Another outstanding feature of the Street Law course is the Mentor program, in which each Street Law class is paired with a law firm or legal organization. The Street Law Clinic partners with the Washington Lawyers' Committee for Civil Rights and Urban Affairs through Kent Withycombe, Esq., Director of the WLC's Public Education Project.
The Mentor Firm or Organization typically is involved in Street Law in four ways:
- First, in cooperation with the law student instructor and the WLC's Public Education Project, representatives from the firm or organization visit the class to teach about certain aspects of the law in which the firm or organization is involved.
- Second, the firm or organization takes the students on a field trip to a law-related activity it is connected to, such as a visit to a Superior Court trial, a Congressional hearing, or to the U.S. Supreme Court.
- Third, the firm or organization invites the students to a visit to the firm or organization itself, where the students learn about the operations of a law firm/agency, observe potential careers from legal secretary to lawyer, and perhaps examine the development of a case in some detail.
- Fourth, the Mentor firm or organization assists the class to prepare for the mock trial competition. This is typically the most extensive and intensive assistance provided by the Mentors
Street Law Mock Trial Tournament
Each year, the D.C. Street Law Project culminates with a Mock Trial Tournament. This tournament pits teams of students from District of Columbia high schools against each other in a test of advocacy.
Coached by their law student instructors and lawyers from mentor law firms, the high school students prepare over a six week period to be lawyers and witnesses in a complex and controversial case. During that time, they master the facts, analyze the witness statements, statutes, case law and documents, hone their oral skills, practice courtroom procedures, and master trial skills and rules of evidence. The contestants litigate a hypothetical lawsuit based on a complex scenario composed by the clinic staff. Superior Court judges, local attorneys and law students volunteer their time to serve as judges and scorers.
The two preliminary rounds of the competition are held at the Superior Court in the District of Columbia. Approximately 400 students in up to 40 teams from all street law classes participate in the tournament. Over 400 parents, teachers, principals, and friends have observed the trials each night. The final round of the tournament takes place in the moot courtroom at the Georgetown University Law Center.
DC Human Rights Act Competition
Since 2011, the Street Law High Schools Clinic has partnered with the D.C. Human Rights Commission and Chief Judge David Simmons. During fall semester, Street Law classes around the district a three part unit on Human Rights involving: 1) learning and activities focusing on global human rights and the Universal Declaration of Human Rights, 2) the D.C. Human Rights Act, and 3) preparation of projects for a multimedia contest centering around the theme of the DC Human Rights Act. Contestants submit poetry, rap, visual art, music, comics, sculpture, and other demonstratives to show their unique and thorough understanding and interpretation of the statute and how it applies to their lives in the District. The projects are displayed at Georgetown Law Center, where prizes are awarded during Human Rights celebration. Finalists subsequently attend a reception sponsored by the D.C. Human Rights Commission. In 2012, over 150 high school student projects were submitted for the competition.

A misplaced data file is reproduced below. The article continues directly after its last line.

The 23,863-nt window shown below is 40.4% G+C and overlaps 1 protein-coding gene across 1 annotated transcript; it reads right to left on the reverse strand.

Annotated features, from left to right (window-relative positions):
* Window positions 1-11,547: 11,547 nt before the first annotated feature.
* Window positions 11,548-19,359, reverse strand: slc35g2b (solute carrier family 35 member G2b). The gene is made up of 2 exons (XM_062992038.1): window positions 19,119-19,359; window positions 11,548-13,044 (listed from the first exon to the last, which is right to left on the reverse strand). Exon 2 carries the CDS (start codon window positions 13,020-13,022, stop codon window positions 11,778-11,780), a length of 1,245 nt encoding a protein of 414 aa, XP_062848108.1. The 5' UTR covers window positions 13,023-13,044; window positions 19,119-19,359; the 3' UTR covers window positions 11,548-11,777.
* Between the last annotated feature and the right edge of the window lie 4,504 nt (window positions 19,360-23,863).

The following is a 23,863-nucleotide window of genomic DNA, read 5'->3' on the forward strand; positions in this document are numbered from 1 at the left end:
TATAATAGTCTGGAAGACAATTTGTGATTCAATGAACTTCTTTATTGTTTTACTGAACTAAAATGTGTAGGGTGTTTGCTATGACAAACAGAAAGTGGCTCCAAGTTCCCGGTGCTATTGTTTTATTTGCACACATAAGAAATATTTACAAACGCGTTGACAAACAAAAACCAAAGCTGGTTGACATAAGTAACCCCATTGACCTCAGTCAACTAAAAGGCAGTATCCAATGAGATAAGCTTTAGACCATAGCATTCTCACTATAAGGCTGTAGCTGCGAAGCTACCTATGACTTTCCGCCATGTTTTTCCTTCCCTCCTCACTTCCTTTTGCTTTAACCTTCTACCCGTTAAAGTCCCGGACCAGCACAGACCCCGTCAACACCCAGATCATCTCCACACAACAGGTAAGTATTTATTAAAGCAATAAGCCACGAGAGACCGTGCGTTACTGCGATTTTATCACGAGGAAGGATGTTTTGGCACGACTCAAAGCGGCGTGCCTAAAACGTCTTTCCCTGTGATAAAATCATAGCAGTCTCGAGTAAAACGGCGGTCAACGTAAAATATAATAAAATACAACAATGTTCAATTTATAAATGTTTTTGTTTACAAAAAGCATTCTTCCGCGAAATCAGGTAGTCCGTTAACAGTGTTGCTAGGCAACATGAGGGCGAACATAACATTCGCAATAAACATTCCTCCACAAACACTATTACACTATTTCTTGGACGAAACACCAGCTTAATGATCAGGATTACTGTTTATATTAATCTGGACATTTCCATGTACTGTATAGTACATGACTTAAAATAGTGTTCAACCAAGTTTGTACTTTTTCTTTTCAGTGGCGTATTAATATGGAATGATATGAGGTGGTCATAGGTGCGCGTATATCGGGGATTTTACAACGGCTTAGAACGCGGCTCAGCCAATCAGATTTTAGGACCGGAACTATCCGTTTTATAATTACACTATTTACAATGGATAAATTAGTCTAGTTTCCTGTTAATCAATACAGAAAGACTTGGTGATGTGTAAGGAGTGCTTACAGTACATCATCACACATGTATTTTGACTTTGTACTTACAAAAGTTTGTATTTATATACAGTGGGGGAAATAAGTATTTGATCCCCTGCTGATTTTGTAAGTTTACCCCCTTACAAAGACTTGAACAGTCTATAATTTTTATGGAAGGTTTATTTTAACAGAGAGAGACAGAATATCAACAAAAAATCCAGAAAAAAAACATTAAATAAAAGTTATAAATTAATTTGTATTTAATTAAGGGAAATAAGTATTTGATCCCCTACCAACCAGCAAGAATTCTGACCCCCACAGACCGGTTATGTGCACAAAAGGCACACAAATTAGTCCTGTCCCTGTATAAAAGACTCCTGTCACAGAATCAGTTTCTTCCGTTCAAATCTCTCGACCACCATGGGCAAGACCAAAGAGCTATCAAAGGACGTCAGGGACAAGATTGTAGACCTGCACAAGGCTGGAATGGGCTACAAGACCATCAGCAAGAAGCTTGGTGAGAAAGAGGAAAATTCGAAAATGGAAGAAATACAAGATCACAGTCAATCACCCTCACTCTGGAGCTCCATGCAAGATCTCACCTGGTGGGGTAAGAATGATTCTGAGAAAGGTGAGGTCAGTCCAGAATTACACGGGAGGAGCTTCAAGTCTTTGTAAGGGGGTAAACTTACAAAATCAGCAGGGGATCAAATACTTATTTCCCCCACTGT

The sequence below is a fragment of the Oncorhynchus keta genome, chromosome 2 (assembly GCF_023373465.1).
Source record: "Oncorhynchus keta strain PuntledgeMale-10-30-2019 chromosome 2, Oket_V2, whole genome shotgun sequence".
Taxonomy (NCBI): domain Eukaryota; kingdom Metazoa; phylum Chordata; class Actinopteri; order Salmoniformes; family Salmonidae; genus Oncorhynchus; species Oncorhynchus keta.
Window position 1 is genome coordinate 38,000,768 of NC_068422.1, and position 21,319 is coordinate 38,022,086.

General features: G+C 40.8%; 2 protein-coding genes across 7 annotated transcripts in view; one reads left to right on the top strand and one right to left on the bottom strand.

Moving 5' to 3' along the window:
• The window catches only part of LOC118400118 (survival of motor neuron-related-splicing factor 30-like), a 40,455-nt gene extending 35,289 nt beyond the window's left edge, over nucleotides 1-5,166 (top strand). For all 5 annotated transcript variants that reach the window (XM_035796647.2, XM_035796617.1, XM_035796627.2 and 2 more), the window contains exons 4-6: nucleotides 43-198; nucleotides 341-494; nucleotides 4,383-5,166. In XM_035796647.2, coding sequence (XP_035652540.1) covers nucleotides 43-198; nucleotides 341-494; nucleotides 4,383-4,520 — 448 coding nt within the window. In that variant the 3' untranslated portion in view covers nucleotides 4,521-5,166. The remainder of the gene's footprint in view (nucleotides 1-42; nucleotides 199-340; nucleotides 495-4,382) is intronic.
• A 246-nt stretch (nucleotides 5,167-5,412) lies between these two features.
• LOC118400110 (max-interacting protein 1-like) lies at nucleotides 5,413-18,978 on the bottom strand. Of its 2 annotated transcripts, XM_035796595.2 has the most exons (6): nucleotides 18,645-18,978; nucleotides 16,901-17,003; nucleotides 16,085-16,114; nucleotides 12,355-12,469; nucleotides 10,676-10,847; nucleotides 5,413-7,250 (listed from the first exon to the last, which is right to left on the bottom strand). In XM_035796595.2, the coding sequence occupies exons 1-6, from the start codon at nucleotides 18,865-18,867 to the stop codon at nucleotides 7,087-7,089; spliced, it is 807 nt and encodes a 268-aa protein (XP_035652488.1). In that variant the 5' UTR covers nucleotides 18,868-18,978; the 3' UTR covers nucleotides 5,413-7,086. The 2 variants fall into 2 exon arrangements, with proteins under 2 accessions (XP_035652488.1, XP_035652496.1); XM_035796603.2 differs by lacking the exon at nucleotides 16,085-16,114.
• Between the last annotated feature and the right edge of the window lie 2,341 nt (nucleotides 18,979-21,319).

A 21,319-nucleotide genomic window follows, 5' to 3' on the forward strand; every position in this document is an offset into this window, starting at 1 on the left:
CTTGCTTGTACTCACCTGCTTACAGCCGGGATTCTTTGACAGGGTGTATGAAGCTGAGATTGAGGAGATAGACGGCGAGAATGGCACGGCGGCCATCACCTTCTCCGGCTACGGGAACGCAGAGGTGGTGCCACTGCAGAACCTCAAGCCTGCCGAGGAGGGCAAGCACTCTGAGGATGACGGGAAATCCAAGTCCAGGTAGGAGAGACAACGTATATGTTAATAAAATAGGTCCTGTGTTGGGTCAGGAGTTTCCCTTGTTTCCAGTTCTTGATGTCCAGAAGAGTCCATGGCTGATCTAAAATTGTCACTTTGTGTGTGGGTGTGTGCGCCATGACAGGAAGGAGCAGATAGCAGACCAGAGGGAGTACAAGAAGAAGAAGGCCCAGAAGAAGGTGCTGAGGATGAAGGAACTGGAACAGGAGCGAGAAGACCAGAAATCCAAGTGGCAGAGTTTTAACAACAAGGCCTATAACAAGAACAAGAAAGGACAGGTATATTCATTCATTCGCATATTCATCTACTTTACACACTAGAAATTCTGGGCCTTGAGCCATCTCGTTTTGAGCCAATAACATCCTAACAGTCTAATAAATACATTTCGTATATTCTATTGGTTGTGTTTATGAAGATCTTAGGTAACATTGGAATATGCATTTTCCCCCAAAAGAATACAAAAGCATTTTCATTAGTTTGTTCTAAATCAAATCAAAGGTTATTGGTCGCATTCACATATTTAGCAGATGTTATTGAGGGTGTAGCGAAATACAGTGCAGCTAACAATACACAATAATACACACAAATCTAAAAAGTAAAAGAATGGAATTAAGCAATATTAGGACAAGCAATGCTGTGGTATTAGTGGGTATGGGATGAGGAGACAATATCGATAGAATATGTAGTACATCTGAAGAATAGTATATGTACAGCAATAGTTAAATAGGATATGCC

Literacy and Law Seminar
This seminar, taught by Professor Roe and Professor John Hirsh of the Georgetown University Department of English, explores the relationships between literacy and law. The course explores learning theories and practices regarding emergent literacy and examine their legal and social implications. The course is open to upper division law students and graduate students in English.
Readings and seminar activities are drawn from three areas:
- Educational theory and practice
- Children's literature
The course focuses upon whole language and other approaches which now inform literacy instruction in America. Legal implications include restrictions on literacy due to discrimination and educational disadvantage, equal protection and diversity, freedom of speech, school finance, and English as a second language. Participating students attend the weekly 2 hour seminar, teach a one hour per week practicum to an emerging reader, maintain an analytical and reflective journal of their seminar observations and practicum experiences, and write a final paper. Final papers can consist of a conventional paper, a literacy and legal autobiography, or children's book with a short explanatory and analytical essay combining literacy and law topics.